The Mysterious Benedict Society by Trenton Lee Stewart
I wish I had a better way to track the recommendations that I get, because then I could give credit for directing me to good books. The Mysterious Benedict Society might be my favorite children’s book I’ve read this year, but I haven’t read many. (My excuse for not reading this one as a child is that it came out when I was 23.) It brings together the boarding school tradition with a somewhat fantastic/sci-fi problem, a dash of political rhetoric and madcap characters.
The beginning of the book is really ingenius, characterizing the children and proposing a new definition of intelligence through putting them through a series of strange tests. The members of the Mysterious Benedict Society are Reynie, a natural leader and problem-solver, Sticky, who has an encyclopedic and photographic memory, Kate, always-prepared action girl, and Constance, a whiny brat. Their mission is to infiltrate “the Institute,” an island-based “school” run by the villain Mr. Curtain, whose ultimate goal is world domination through mind control. The school’s “lessons” sound like a combination of 1984 and Fox News (they’re being indoctrinated by evil ideas). The mystery is how to foil Mr. Curtain’s diabolical plot, even though they’re just kids. Toward this end, the book is constructed like a puzzle, with pieces from the beginning coming back to fit in place later. As in many children’s books, the protagonists are orphans. And by the ending, they find a home and family.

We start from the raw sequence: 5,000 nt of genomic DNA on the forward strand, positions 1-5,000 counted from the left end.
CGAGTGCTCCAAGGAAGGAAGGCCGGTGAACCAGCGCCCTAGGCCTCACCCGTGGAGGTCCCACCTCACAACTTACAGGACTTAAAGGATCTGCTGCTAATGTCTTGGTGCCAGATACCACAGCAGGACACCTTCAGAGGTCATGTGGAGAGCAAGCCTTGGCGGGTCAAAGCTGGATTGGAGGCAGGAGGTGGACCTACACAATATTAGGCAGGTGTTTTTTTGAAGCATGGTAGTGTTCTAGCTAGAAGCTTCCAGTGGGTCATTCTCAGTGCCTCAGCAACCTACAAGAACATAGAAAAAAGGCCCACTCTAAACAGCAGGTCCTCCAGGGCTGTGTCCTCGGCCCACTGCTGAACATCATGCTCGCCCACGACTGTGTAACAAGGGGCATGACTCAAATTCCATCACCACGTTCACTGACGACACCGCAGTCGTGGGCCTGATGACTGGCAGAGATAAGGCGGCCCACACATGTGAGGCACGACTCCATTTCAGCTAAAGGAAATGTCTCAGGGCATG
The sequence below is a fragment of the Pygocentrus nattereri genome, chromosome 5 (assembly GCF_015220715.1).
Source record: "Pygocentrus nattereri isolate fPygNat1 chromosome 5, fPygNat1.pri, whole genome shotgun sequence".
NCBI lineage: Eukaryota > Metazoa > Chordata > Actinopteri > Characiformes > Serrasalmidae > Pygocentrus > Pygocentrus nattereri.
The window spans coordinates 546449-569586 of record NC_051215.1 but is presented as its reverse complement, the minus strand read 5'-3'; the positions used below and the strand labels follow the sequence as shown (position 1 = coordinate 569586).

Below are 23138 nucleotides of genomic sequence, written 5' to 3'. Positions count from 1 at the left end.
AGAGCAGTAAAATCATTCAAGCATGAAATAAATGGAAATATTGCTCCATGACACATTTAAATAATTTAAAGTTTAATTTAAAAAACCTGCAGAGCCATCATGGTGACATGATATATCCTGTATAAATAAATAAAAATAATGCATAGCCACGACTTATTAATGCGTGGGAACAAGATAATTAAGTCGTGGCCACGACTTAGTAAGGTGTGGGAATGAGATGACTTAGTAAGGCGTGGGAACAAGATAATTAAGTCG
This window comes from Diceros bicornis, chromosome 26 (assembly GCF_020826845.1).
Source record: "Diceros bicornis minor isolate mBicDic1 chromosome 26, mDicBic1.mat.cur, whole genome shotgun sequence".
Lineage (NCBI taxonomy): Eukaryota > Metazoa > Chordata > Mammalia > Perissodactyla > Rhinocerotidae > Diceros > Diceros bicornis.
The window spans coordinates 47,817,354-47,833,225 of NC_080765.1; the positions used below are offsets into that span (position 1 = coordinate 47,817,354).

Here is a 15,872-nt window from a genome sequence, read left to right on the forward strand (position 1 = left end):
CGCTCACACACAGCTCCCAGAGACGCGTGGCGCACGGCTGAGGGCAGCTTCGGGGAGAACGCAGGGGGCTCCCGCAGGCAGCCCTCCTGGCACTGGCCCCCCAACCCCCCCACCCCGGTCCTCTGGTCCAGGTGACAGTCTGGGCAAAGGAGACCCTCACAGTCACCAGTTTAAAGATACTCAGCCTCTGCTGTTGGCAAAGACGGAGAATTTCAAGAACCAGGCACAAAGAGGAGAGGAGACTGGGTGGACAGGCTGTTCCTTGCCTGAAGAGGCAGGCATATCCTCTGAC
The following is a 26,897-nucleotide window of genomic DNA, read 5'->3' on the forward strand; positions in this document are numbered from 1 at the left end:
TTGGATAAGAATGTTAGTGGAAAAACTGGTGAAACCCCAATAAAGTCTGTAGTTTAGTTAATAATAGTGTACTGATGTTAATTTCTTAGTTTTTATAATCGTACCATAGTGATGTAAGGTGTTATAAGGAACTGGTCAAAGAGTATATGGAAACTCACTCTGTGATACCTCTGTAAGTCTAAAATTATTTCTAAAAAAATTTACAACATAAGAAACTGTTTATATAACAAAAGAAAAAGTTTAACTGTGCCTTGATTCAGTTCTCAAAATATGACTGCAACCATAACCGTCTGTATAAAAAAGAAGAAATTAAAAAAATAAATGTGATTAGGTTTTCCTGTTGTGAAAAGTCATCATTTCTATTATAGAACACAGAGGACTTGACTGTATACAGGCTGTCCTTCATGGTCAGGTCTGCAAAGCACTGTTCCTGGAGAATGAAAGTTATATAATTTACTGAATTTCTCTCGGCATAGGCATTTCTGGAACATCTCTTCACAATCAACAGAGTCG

The writing style is cute, a bit hyperbolic, and riddling. The whimsical tone is sometimes paternalistic toward the characters, exaggerating their personalities. For example, several idioms are taken literally for laughs, and that reminds me of my dad’s sense of humor. It is a children’s book, though, and this style seems appropriate for storytelling. It’s a book that would be fun to read aloud; I enjoyed my audiobook very much. It would be a great book to begin conversations with children about teamwork, independence, bravery, multiple intelligences, and even the socially constructed nature of what it means to be smart.
Even better: it’s a trilogy!